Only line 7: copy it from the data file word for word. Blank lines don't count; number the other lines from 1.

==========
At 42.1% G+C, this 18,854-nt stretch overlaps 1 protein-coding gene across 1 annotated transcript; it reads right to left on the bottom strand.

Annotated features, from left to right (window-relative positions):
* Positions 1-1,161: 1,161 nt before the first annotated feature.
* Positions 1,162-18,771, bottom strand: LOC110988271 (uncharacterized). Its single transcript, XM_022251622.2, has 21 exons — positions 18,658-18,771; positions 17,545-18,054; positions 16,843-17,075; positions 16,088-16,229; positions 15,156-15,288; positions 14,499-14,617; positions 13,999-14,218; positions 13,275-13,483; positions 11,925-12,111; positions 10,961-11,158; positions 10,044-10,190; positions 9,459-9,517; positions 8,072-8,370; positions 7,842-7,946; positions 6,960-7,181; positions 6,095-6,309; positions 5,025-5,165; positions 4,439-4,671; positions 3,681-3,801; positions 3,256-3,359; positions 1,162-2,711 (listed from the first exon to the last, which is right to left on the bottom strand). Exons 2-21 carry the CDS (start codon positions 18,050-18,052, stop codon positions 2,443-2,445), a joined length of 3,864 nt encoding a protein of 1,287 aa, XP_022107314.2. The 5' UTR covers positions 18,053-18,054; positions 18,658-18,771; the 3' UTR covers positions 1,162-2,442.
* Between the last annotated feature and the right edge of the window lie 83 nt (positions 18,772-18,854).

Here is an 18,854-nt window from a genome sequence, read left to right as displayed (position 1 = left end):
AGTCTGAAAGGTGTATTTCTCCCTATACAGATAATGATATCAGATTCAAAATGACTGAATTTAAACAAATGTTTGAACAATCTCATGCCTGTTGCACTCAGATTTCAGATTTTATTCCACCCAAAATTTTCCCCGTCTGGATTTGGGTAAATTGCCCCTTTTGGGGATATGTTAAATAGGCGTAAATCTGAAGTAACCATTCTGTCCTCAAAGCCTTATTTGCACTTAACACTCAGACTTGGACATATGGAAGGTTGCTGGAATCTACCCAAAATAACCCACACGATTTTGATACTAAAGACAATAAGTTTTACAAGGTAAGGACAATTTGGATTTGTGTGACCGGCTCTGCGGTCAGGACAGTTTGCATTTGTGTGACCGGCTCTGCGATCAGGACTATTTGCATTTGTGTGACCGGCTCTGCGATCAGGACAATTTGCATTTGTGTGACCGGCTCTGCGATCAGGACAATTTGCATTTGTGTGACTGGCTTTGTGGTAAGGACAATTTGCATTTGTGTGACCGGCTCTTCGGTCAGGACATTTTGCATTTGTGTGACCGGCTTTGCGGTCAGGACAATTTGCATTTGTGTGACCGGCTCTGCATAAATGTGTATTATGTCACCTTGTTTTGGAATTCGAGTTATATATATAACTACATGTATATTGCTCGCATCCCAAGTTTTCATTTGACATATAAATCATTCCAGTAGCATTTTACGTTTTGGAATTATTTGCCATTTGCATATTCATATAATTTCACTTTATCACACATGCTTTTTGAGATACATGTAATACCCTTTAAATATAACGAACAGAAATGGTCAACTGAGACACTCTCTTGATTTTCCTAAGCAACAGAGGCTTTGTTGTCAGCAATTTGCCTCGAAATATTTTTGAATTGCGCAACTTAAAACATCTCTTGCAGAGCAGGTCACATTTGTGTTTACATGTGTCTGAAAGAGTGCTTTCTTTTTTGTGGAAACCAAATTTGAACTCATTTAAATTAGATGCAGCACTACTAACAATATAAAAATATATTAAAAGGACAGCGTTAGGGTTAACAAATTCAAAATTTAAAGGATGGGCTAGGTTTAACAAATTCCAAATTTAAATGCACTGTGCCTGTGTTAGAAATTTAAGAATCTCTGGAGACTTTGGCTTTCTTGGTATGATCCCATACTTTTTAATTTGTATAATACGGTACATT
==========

AGTCTGAAAGGTGTATTTCTCCCTATACAGATAATGATATCAGATTCAAAATGACTGAATTTAAACAAATGTTTGAACAATCTCATGCCTGTTGCACTCAGATTTCAGATTTTATTCCACCCAAAATTTTCCCCGTCTGGATTTGGGTAAATTGCCCCTTTTGGGGATATGTTAAATAGGCGTAAATCTGAAGTAACCATTCTGTCCTCAAAGCCTTATTTGCACTTAACACTCAGACTTGGACATATGGAAGGTTGCTGGAATCTACCCAAAATAACCCACACGATTTTGATACTAAAGACAATAAGTTTTACAAGGTAAGGACAATTTGGATTTGTGTGACCGGCTCTGCGGTCAGGACAGTTTGCATTTGTGTGACCGGCTCTGCGATCAGGACTATTTGCATTTGTGTGACCGGCTCTGCGATCAGGACAATTTGCATTTGTGTGACCGGCTCTGCGATCAGGACAATTTGCATTTGTGTGACTGGCTTTGTGGTAAGGACAATTTGCATTTGTGTGACCGGCTCTTCGGTCAGGACATTTTGCATTTGTGTGACCGGCTTTGCGGTCAGGACAATTTGCATTTGTGTGACCGGCTCTGCATAAATGTGTATTATGTCACCTTGTTTTGGAATTCGAGTTATATATATAACTACATGTATATTGCTCGCATCCCAAGTTTTCATTTGACATATAAATCATTCCAGTAGCATTTTACGTTTTGGAATTATTTGCCATTTGCATATTCATATAATTTCACTTTATCACACATGCTTTTTGAGATACATGTAATACCCTTTAAATATAACGAACAGAAATGGTCAACTGAGACACTCTCTTGATTTTCCTAAGCAACAGAGGCTTTGTTGTCAGCAATTTGCCTCGAAATATTTTTGAATTGCGCAACTTAAAACATCTCTTGCAGAGCAGGTCACATTTGTGTTTACATGTGTCTGAAAGAGTGCTTTCTTTTTTGTGGAAACCAAATTTGAACTCATTTAAATTAGATGCAGCACTACTAACAATATAAAAATATATTAAAAGGACAGCGTTAGGGTTAACAAATTCAAAATTTAAAGGATGGGCTAGGTTTAACAAATTCCAAATTTAAATGCACTGTGCCTGTGTTAGAAATTTAAGAATCTCTGGAGACTTTGGCTTTCTTGGTATGATCCCATACTTTTTAATTTGTATAATACGGTACATT